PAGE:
Pasadena is the capital of the Houston Ship Channel, which forms the city's northern boundary. The fifty-four-mile-long Houston Ship Channel is the eighth-largest seaport in the world, the second-largest seaport in the United States in terms of total tonnage, and the largest in terms of foreign water-borne commerce. The La Porte Freeway (TX 225), paralleling the channel, is refinery row. Nearly half of the petrochemical processing in the United States occurs along the ship channel, with 30 percent of the American petroleum refining industry concentrated here. After Houston, Pasadena is the second-largest city on the upper Texas Gulf Coast. Its urban identity is hard to detect, though, since the historical core, consisting of a few blocks on the north rim of TX 225, was largely abandoned in the 1960s when the center reformed along E. Southmore Avenue. By the mid-1980s, Pasadena's business and institutional center had drifted three miles farther south to Fairmont Parkway.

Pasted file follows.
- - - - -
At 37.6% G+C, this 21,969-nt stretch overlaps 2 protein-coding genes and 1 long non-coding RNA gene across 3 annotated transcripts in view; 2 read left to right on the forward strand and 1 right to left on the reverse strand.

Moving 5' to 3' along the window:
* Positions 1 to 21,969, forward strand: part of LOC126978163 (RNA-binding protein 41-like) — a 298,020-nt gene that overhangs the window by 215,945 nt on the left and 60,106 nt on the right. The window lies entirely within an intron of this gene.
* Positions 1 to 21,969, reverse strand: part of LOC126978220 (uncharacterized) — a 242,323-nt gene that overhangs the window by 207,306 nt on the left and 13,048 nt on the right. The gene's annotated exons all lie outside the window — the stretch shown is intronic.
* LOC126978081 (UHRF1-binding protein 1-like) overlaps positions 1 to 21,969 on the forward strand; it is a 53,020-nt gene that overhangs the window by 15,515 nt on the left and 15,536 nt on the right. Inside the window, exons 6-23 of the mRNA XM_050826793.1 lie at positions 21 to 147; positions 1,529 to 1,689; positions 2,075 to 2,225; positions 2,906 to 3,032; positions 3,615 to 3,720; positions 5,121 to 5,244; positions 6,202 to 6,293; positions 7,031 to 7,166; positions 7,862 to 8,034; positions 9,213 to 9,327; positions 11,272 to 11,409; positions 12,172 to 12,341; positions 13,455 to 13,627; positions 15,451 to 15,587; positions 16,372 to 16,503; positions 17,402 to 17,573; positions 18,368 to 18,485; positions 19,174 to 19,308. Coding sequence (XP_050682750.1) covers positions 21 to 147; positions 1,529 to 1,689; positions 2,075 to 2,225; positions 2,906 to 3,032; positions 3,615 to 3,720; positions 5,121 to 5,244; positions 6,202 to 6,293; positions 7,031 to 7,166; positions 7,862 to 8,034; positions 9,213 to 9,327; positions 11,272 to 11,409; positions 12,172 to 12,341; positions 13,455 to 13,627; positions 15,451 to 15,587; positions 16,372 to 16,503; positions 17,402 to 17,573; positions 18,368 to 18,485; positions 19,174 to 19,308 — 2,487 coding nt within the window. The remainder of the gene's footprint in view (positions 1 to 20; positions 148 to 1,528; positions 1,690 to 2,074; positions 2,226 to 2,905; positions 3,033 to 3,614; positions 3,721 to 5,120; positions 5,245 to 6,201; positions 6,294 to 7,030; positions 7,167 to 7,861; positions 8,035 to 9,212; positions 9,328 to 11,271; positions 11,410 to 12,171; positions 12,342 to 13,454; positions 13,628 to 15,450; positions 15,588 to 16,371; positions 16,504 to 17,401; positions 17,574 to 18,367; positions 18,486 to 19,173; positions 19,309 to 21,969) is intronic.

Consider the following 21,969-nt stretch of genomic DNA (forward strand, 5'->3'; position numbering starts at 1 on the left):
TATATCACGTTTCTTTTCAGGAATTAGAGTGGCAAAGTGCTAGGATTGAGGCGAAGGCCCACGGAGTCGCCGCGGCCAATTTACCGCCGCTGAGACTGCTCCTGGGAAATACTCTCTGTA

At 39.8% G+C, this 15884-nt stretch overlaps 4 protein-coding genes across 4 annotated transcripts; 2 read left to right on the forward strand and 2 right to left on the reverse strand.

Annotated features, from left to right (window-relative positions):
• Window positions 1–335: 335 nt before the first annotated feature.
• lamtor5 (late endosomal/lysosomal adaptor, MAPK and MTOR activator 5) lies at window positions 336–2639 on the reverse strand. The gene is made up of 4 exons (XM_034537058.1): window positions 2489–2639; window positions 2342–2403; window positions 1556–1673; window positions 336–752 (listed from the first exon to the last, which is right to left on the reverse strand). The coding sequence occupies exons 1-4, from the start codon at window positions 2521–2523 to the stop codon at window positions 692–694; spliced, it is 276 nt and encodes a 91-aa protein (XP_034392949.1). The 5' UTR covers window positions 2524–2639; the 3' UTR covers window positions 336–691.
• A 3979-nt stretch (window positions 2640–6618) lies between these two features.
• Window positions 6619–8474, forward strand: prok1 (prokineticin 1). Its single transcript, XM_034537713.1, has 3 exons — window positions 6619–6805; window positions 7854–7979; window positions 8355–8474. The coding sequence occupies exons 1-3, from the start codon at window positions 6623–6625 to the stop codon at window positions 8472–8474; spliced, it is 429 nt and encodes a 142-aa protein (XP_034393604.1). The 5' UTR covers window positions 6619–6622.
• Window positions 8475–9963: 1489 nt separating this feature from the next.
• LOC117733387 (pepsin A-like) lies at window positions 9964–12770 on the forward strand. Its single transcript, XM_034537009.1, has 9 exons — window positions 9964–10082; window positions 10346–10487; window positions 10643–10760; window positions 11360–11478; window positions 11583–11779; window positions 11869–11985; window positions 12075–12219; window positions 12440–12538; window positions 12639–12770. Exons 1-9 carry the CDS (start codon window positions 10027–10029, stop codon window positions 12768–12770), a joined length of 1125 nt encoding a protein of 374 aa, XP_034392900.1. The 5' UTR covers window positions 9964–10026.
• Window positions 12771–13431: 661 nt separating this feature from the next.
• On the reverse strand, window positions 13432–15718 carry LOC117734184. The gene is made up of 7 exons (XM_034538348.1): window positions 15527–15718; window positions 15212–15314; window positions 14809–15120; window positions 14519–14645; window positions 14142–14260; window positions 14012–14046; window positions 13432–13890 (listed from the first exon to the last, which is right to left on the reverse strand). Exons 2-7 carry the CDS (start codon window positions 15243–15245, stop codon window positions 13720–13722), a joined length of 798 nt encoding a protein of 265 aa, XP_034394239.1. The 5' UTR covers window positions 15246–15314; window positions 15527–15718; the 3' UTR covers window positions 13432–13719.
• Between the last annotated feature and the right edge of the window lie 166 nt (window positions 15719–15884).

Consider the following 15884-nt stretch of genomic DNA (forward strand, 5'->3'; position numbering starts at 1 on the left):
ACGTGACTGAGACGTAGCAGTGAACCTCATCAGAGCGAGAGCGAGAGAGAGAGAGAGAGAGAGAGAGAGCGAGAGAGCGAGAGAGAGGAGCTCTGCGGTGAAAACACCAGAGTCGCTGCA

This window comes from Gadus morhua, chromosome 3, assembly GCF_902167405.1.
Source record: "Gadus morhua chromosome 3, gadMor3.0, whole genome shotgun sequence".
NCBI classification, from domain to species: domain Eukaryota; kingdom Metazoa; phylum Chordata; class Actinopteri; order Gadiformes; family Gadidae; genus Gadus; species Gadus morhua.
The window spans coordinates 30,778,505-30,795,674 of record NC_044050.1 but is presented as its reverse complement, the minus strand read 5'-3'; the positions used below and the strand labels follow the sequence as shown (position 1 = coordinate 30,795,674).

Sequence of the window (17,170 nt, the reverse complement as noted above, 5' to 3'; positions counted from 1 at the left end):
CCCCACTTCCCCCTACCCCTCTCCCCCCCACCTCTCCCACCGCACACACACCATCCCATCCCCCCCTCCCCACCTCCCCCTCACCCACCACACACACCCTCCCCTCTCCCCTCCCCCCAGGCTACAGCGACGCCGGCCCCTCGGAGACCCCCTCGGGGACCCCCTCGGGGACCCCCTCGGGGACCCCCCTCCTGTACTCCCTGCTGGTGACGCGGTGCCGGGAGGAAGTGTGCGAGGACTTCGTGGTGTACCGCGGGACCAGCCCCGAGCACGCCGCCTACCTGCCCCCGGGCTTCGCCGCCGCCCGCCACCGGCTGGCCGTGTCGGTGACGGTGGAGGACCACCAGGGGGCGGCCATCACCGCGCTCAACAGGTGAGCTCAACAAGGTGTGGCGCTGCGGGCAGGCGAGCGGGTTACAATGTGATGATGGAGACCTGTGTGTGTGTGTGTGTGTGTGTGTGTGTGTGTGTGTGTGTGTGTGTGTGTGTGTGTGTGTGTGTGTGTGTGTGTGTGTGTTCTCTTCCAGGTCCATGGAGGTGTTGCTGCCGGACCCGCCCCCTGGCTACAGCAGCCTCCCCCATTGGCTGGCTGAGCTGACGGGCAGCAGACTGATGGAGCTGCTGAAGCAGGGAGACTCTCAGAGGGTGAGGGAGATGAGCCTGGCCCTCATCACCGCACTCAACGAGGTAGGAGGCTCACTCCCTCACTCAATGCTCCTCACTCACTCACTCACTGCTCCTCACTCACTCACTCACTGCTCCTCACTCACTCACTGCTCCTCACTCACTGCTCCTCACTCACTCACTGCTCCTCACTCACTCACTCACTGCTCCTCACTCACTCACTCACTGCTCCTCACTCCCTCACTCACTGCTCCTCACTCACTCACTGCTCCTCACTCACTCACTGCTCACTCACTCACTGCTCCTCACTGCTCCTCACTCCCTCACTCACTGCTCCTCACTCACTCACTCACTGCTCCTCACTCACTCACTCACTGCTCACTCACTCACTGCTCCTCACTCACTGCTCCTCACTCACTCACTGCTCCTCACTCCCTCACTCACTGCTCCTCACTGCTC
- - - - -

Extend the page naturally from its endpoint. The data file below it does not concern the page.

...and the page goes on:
Founded in 1893 and named after Pasadena, California, Pasadena, Texas, became the center of strawberry cultivation on the Texas Gulf Coast in the early twentieth century. The transformation of Buffalo Bayou into the Houston Ship Channel between 1902 and 1914 led oil companies to locate their refineries along the channel's rural banks. Thanks to Houston businessman Jesse H. Jones, chairman of the Reconstruction Finance Corporation during the New Deal era, the creation of an American petrochemical industry to produce synthetic rubber and other synthetic chemicals during World War II changed Pasadena into an Anglo-American, working-class industrial city. This gave Pasadena the mythical identity popularized in James Bridges's film Urban Cowboy (1980). In the 1980s and 1990s, Mexican and Central American immigration dramatically transformed the older neighborhoods of Pasadena while, in time-honored Houston fashion, new, more affluent development moved southward toward Pasadena's border with Clear Lake City.
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